ANDOVER, Mass. — The father of 5-year-old Sidney Olson says he hopes his daughter’s tragic death on May 9th at Em Square helps spur change to keep others safe.
“We’ve known it’s a dangerous intersection, we see near misses there almost every day,” said Eric Olson, the father of Sidney.
Olson says the loss of his daughter, who was hit by a tractor-trailer as she crossed the street on a scooter, has been heart-wrenching.
“I would never want anyone else’s to feel the pain that we feel. We have very dark moments but there are hopeful moments like tonight where we see her spirit living,” said Olson
Thursday night he and a group of supportive parents who call themselves “Sidney’s Rainbows” came to a city traffic meeting to propose changes at Elm Square where the 5-year-old was killed.
“Tonight is not about purely responding to my daughter it’s about making sure it never happens again,” said Olson.
Sidney’s Rainbows are advocating for three things at Elm Square and across town:
- Adjust timing at traffic crosswalks
- Move the stop bar back from the crosswalk
- Add patrols at busy intersections
People in town lined up to show support for change and tell town officials and police of several close calls at intersections around town.
The goal is to start at Elm Square and make changes at intersections all over town.
“We are here tonight to ask the town the state to help make our town safer for everyone,” said Elyse Andrews, who is one of Sidney’s Rainbows.
Some short-term quick fixes already have been made at Elm Square. The stop bar was pushed back from the crosswalk and the timing of the traffic signal was adjusted to give people more time to cross.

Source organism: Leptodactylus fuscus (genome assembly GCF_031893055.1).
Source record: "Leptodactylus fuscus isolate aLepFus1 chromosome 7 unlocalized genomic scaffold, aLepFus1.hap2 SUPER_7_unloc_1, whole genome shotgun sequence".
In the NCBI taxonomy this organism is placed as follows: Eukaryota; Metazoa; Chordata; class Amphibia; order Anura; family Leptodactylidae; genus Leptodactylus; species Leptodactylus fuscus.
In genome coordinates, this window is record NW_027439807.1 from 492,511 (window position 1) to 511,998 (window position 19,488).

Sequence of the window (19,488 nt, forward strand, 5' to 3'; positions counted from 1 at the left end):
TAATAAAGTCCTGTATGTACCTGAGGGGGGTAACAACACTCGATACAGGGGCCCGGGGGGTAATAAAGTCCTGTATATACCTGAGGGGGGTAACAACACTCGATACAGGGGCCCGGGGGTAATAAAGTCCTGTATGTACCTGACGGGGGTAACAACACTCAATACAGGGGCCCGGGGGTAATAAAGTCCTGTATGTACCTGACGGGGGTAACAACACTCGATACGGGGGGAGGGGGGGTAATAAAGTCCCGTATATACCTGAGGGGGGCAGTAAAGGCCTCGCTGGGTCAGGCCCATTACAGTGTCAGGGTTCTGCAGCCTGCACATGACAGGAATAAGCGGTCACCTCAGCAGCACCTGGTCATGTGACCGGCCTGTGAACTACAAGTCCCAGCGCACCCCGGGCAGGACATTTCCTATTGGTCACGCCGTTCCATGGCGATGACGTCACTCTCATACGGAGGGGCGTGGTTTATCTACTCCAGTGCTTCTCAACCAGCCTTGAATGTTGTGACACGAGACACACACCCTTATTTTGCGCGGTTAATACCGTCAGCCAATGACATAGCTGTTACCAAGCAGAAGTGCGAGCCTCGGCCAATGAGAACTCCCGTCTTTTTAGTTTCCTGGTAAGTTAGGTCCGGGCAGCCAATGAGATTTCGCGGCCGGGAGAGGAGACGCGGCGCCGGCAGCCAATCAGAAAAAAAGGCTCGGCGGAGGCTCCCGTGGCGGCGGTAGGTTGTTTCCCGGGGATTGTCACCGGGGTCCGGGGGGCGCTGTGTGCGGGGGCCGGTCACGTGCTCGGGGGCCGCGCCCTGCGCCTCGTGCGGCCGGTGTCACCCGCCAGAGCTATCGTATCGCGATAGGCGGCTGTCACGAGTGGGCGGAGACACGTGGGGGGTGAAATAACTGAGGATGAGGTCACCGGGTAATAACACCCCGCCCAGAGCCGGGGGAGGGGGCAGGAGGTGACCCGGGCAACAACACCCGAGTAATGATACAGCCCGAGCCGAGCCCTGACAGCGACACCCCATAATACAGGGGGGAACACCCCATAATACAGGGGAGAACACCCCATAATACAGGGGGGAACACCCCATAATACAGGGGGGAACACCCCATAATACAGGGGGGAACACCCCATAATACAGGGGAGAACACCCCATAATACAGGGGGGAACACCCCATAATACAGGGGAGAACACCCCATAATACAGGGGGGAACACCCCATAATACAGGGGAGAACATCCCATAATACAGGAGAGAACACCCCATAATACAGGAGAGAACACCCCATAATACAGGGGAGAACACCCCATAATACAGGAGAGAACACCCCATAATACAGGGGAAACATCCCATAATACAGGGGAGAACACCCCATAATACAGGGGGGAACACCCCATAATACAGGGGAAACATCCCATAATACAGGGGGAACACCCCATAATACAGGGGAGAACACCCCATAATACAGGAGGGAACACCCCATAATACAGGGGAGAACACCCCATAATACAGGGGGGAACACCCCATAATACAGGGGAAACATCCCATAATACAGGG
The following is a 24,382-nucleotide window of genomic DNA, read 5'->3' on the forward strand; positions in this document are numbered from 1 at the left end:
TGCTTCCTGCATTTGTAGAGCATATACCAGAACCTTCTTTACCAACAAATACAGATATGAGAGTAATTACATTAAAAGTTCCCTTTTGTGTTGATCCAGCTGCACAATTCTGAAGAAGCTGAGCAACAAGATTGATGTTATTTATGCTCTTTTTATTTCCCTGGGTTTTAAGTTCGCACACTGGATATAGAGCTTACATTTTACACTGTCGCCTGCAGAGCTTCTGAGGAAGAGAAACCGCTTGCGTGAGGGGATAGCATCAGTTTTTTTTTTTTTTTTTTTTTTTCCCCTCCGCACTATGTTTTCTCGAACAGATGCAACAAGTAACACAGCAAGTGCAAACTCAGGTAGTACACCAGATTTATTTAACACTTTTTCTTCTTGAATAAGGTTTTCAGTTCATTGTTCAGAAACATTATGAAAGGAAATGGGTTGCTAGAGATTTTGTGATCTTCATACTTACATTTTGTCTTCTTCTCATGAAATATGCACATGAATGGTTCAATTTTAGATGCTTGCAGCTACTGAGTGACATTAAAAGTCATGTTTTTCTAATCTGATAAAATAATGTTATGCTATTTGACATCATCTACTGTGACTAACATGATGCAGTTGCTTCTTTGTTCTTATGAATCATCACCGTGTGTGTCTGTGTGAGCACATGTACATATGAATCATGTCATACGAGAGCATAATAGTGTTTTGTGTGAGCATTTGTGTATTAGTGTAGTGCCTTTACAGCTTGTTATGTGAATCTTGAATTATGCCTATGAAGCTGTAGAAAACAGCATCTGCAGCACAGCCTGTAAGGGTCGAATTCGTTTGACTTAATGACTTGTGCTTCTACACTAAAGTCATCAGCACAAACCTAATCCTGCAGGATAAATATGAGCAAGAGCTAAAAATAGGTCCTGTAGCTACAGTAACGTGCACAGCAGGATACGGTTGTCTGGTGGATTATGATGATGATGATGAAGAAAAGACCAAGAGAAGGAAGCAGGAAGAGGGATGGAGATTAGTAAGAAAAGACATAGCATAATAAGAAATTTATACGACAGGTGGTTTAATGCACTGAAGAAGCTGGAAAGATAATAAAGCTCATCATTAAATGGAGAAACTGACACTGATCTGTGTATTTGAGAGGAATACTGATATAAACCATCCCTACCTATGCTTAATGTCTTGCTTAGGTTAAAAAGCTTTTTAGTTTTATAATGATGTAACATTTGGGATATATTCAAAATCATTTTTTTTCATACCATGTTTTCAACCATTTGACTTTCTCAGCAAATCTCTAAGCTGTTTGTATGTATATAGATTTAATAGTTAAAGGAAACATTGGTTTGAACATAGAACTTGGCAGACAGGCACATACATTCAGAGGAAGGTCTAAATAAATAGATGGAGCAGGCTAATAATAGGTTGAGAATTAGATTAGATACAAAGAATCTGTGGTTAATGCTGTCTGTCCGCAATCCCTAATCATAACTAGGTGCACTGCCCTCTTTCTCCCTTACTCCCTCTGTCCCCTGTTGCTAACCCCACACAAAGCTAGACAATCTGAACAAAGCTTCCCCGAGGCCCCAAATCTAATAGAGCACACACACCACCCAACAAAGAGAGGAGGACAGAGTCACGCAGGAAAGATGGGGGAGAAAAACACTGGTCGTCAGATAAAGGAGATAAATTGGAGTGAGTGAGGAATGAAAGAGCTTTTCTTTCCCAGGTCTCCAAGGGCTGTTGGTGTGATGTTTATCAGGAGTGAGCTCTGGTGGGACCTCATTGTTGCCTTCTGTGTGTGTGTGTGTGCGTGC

A traffic study will determine longer-term changes to make the Elm Square intersection even safer and to do the same at other intersections across town.
The town says it also hopes to fully staff the traffic unit, one of Sidney’s Rainbows goals in Thursday’s meeting.
For Sidney’s last birthday, she wanted a rainbow theme because “it includes everyone’s favorite color,” her family said. That is where the group “Sidney’s Rainbows” came from.
Sidney was in a springboard-to-kindergarten program at the SHED school, where she was known for her “soft-spoken curiosity, and her budding ability to de-escalate conflict and find common ground in groups,” according to her parents.
She also had a love for visiting the New England Aquarium to see the stingrays and octopus, roaming the mountains near their vacation home in Warren, Vermont, styling her daily outfits, making pieces of art, picking flowers, and showcasing her creative skills.
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